We say that the hour of death cannot be forecast, but when we say this we imagine that hour as placed in an obscure and distant future. It never occurs to us that it has any connection with the day already begun or that death could arrive this same afternoon, this afternoon which is so certain and which has every hour filled in advance. — Marcel Proust
I was in a car crash a couple of years ago.
It took only five or ten seconds for the tractor trailer to sideswipe my Geo Storm; for my car to lurch into the air and then to veer to one side and slam headlong into the guard rail at fifty-five miles per hour; for the airbag to deploy (so quickly that I didn’t even realize it had happened until I came to my senses) and pop me in the nose; for the car to spin around and around; for me to gaze about the cabin, marveling at the surreal quality of the dusty air (the airbag is packed with a powdery substance); for the car to stall and come to a halt on the shoulder of the south Wilsonville overpass.
It took only five or ten seconds for all of this to occur, yet it seemed much longer. The moment the car lurched into the air, jarring me from my early morning stupor, Time altered.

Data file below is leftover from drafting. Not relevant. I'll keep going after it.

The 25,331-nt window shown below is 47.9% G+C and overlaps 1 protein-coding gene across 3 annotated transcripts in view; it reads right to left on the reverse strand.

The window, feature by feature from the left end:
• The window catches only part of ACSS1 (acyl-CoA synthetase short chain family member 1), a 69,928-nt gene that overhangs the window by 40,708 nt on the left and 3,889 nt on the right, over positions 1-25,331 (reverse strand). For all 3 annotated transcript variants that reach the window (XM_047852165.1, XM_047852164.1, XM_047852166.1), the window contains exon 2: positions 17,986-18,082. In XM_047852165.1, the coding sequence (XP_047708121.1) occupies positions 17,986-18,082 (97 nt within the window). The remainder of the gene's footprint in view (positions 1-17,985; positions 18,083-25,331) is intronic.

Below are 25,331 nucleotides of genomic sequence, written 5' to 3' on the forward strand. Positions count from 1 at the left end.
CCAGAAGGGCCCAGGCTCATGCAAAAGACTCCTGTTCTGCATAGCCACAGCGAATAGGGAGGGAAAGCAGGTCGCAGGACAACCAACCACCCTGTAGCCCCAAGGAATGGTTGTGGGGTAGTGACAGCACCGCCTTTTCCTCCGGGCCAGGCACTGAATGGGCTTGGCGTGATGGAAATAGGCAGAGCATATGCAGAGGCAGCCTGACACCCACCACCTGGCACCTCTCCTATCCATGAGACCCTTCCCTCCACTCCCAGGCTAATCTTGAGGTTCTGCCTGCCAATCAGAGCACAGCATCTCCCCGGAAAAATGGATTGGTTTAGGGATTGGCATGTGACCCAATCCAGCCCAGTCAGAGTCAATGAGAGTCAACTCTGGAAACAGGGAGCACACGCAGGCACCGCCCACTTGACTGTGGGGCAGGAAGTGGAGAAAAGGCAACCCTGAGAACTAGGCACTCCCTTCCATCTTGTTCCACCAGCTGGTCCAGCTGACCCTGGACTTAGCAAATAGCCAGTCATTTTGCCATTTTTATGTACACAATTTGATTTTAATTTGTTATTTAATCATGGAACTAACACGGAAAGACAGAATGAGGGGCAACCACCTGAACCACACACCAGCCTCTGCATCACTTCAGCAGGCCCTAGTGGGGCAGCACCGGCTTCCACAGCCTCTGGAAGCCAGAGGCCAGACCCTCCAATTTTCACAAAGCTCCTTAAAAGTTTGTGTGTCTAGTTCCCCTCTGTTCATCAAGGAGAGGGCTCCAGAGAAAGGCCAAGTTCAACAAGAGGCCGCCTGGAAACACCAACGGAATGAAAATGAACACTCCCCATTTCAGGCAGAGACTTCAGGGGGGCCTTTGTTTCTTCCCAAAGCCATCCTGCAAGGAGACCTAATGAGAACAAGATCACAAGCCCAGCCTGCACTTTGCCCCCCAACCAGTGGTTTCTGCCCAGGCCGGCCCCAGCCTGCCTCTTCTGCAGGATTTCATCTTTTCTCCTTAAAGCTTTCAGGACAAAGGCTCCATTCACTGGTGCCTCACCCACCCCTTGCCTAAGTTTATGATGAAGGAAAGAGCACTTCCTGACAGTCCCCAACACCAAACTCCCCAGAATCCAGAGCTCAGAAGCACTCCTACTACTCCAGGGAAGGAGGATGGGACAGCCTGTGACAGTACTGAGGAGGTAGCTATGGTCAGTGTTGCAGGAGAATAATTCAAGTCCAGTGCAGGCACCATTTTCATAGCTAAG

Five or ten seconds seemed to take five or ten minutes.
When it was all finished, my memory seemed incomplete. I had the memories one might be expected to have of a five or ten second event, one in which the sensory overload made it impossible to grasp everything. Yet, my mind seemed to understand that five or ten minutes had elapsed. My inability to reconcile these two perceptions of Time caused me anxiety, and does to this day.
Writers understand the malleability of Time. They’re taught to use the notion to their advantage.
When something traumatic happens quickly — like a car crash — the writer focuses on the details. Seconds of action can take pages to describe.
Conversely, long and tedious events are shown only briefly. Days of waiting for a letter might be represented by a single sentence.
Some days Time seems to ooze.
I look at the clock and it’s 8:12. I spend what seems like hours on quotes and orders and surfing the net, and when I look up, it’s 8:32. Twenty minutes have passed. I could have sworn two hours had elapsed.